II. How he resented this interruption, Matt. 12:48-50.

1. He would not hearken to it; he was so intent upon his work, that no natural or civil respects should take him off from it. Who is my mother and who are my brethren? Not that natural affection is to be put off, or that, under pretence of religion, we may be disrespectful to parents, or unkind to other relations; but every thing is beautiful in its season, and the less duty must stand by, while the greater is done. When our regard to our relations comes in competition with the service of God, and the improving of an opportunity to do good, in such a case, we must say to our Father, I have not seen him, as Levi did, Deut. 33:9. The nearest relations must be comparatively hated, that is, we must love them less than Christ (Luke 14:26), and our duty to God must have the preference. This Christ has here given us an example of; the zeal of God’s house did so far eat him up, that it made him not only forget himself, but forget his dearest relations. And we must not take it ill of our friends, nor put it upon the score of their wickedness, if they prefer the pleasing of God before the pleasing of us; but we must readily forgive those neglects which may be easily imputed to a pious zeal for God’s glory and others’ good. Nay, we must deny ourselves and our own satisfaction, rather than do that which may any way divert our friends from, or distract them in, their duty to God.

2. He took that occasion to prefer his disciples, who were his spiritual kindred, before his natural relations as such: which was a good reason why he would not leave preaching to speak with his brethren. He would rather be profiting his disciples, than pleasing his relations. Observe,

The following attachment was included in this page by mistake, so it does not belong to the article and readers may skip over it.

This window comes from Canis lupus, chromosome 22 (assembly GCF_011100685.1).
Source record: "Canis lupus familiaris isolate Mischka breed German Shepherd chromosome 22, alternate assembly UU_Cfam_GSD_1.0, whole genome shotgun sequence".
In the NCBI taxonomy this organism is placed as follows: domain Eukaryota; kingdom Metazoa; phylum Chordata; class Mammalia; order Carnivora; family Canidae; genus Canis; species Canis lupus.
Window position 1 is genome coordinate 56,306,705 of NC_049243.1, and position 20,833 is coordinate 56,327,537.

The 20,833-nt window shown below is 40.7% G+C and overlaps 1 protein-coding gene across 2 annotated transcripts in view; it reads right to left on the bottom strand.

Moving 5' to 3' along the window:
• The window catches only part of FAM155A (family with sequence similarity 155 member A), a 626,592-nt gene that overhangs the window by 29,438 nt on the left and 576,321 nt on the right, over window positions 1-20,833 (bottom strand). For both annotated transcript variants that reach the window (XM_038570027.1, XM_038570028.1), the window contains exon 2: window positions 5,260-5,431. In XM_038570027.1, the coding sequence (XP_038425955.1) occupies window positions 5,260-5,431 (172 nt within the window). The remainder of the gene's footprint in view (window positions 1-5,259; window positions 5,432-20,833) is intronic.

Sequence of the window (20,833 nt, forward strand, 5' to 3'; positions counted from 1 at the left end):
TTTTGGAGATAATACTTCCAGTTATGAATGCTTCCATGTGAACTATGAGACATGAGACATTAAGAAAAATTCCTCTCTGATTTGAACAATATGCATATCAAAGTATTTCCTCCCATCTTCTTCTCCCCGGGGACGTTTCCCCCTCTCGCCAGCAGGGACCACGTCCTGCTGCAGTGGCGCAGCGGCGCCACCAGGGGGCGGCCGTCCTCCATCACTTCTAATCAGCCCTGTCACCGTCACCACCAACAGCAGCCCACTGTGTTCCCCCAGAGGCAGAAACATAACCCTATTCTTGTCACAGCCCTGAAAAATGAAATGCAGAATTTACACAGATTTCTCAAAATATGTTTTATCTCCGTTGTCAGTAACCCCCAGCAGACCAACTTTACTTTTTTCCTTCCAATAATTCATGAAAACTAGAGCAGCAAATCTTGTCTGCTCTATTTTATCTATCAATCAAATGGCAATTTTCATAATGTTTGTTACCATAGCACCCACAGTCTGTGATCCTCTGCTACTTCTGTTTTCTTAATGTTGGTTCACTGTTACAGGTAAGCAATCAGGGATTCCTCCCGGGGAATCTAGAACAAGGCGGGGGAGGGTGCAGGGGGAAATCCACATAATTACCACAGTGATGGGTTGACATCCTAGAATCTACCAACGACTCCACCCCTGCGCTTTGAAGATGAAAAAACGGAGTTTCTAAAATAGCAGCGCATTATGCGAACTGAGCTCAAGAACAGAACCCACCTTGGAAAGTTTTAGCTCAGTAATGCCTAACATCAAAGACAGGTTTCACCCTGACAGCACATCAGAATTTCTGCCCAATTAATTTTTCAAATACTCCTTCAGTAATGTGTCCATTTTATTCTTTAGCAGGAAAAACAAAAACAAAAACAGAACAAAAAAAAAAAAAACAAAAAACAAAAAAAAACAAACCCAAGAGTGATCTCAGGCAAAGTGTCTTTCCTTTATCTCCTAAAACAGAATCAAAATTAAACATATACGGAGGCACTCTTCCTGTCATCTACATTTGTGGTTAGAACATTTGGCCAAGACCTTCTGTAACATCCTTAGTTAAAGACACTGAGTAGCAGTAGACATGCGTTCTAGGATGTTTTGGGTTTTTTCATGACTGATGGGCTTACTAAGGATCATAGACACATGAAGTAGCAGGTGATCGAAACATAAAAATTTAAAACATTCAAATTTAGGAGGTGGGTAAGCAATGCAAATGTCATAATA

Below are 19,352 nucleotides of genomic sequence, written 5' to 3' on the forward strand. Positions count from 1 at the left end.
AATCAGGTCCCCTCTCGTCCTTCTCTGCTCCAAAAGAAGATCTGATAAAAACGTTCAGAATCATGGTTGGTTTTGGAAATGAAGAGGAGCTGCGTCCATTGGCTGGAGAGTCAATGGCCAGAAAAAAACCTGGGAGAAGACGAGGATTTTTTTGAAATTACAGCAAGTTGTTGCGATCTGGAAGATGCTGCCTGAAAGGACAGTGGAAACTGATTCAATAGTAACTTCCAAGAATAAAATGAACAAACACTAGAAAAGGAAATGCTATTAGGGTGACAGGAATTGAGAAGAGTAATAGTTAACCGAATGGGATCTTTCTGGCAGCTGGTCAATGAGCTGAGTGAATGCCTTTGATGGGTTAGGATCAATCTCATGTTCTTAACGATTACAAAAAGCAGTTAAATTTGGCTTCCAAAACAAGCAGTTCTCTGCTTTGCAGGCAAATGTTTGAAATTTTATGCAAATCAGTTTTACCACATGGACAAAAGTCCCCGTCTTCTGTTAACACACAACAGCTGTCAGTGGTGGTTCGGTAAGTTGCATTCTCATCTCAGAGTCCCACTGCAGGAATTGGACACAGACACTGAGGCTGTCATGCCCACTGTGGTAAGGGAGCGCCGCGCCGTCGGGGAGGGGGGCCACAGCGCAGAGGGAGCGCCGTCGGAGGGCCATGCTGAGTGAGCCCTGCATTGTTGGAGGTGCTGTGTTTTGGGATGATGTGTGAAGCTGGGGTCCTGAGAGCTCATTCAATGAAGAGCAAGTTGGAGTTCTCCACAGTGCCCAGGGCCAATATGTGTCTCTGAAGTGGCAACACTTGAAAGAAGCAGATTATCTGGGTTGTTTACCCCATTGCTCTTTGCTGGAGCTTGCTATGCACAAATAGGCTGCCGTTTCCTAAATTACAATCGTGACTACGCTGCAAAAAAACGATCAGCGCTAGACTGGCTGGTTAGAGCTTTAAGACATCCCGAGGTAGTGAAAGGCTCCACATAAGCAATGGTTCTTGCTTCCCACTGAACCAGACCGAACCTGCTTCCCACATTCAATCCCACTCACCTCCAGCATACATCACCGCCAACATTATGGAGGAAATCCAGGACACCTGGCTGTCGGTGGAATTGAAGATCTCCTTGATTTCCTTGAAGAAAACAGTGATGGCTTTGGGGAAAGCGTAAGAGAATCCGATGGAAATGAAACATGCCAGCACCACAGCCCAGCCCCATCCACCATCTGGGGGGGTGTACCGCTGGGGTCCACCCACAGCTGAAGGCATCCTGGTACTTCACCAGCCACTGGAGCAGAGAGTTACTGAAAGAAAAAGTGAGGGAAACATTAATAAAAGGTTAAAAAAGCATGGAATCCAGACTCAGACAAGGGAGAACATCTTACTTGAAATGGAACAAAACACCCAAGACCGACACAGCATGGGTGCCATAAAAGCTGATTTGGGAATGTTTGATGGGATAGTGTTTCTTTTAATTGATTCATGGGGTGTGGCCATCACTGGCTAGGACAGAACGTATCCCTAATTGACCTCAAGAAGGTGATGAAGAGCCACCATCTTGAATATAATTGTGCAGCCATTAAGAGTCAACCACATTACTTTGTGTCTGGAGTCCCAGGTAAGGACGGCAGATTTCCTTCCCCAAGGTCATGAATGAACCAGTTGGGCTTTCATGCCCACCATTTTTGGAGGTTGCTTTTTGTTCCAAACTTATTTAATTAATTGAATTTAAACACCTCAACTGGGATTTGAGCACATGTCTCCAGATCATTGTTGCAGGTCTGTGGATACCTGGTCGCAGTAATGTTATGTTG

(1.) The description of Christ’s disciples. They are such as do the will of his Father; not only hear it, and know it, and talk of it, but do it; for doing the will of God is the best preparative for discipleship (John 7:17), and the best proof of it (Matt. 7:21); that denominates us his disciples indeed. Christ does not say, “Whosoever shall do my will,” for he came not to seek or do his own will distinct from his Father’s: his will and his Father’s are the same; but he refers us to his Father’s will, because now in his present state and work he referred himself to it, John 6:38.

(2.) The dignity of Christ’s disciples: The same is my brother, and sister, and mother. His disciples, that had left all to follow him, and embraced his doctrine, were dearer to him than any that were akin to him according to the flesh. They had preferred Christ before their relations; they left their father (Matt. 4:22; 10:37); and now to make them amends, and to show that there was no love lost, he preferred them before his relations. Did not they hereby receive, in point of honour, a hundred fold? Matt. 19:29. It was very endearing and very encouraging for Christ to say, Behold my mother and my brethren; yet it was not their privilege alone, this honour have all the saints. Note, All obedient believers are near akin to Jesus Christ. They wear his name, bear his image, have his nature, are of his family. He loves them, converses freely with them as his relations. He bids them welcome to his table, takes care of them, provides for them, sees that they want nothing that is fit for them: when he died he left them rich legacies, now he is in heaven he keeps up a correspondence with them, and will have them all with him at last, and will in nothing fail to do the kinsman’s part (Ruth 3:13), nor will ever be ashamed of his poor relations, but will confess them before men, before the angels, and before his Father.